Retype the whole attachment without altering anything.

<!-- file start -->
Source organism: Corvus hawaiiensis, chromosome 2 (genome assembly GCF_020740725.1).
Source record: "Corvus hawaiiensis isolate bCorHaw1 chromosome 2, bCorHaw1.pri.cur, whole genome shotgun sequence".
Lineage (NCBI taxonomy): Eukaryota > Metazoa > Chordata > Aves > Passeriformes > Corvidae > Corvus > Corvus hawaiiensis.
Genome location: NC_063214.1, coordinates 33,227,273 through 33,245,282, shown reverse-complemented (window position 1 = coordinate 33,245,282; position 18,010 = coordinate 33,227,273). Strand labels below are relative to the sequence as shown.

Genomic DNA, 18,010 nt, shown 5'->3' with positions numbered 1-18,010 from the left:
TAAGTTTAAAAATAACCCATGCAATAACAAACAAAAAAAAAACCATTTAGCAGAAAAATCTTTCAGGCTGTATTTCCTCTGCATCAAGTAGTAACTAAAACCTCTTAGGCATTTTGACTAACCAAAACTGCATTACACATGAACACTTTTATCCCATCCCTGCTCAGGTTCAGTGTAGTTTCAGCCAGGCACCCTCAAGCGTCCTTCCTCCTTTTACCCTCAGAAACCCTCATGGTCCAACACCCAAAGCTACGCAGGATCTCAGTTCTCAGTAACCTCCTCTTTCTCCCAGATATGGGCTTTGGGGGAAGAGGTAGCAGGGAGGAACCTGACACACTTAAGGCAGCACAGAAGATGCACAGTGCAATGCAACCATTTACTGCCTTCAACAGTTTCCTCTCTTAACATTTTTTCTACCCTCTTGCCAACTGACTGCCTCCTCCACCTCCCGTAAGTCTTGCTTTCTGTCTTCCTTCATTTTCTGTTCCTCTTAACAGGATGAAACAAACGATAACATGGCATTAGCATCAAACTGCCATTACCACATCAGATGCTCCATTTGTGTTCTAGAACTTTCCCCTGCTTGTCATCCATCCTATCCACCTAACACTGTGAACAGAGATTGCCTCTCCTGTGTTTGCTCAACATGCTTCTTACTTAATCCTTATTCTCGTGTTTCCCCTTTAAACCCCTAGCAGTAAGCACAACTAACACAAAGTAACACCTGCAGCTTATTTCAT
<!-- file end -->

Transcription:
Source organism: Corvus hawaiiensis, chromosome 2 (genome assembly GCF_020740725.1).
Source record: "Corvus hawaiiensis isolate bCorHaw1 chromosome 2, bCorHaw1.pri.cur, whole genome shotgun sequence".
Lineage (NCBI taxonomy): Eukaryota > Metazoa > Chordata > Aves > Passeriformes > Corvidae > Corvus > Corvus hawaiiensis.
Genome location: NC_063214.1, coordinates 33,227,273 through 33,245,282, shown reverse-complemented (window position 1 = coordinate 33,245,282; position 18,010 = coordinate 33,227,273). Strand labels below are relative to the sequence as shown.

Genomic DNA, 18,010 nt, shown 5'->3' with positions numbered 1-18,010 from the left:
TAAGTTTAAAAATAACCCATGCAATAACAAACAAAAAAAAAACCATTTAGCAGAAAAATCTTTCAGGCTGTATTTCCTCTGCATCAAGTAGTAACTAAAACCTCTTAGGCATTTTGACTAACCAAAACTGCATTACACATGAACACTTTTATCCCATCCCTGCTCAGGTTCAGTGTAGTTTCAGCCAGGCACCCTCAAGCGTCCTTCCTCCTTTTACCCTCAGAAACCCTCATGGTCCAACACCCAAAGCTACGCAGGATCTCAGTTCTCAGTAACCTCCTCTTTCTCCCAGATATGGGCTTTGGGGGAAGAGGTAGCAGGGAGGAACCTGACACACTTAAGGCAGCACAGAAGATGCACAGTGCAATGCAACCATTTACTGCCTTCAACAGTTTCCTCTCTTAACATTTTTTCTACCCTCTTGCCAACTGACTGCCTCCTCCACCTCCCGTAAGTCTTGCTTTCTGTCTTCCTTCATTTTCTGTTCCTCTTAACAGGATGAAACAAACGATAACATGGCATTAGCATCAAACTGCCATTACCACATCAGATGCTCCATTTGTGTTCTAGAACTTTCCCCTGCTTGTCATCCATCCTATCCACCTAACACTGTGAACAGAGATTGCCTCTCCTGTGTTTGCTCAACATGCTTCTTACTTAATCCTTATTCTCGTGTTTCCCCTTTAAACCCCTAGCAGTAAGCACAACTAACACAAAGTAACACCTGCAGCTTATTTCAT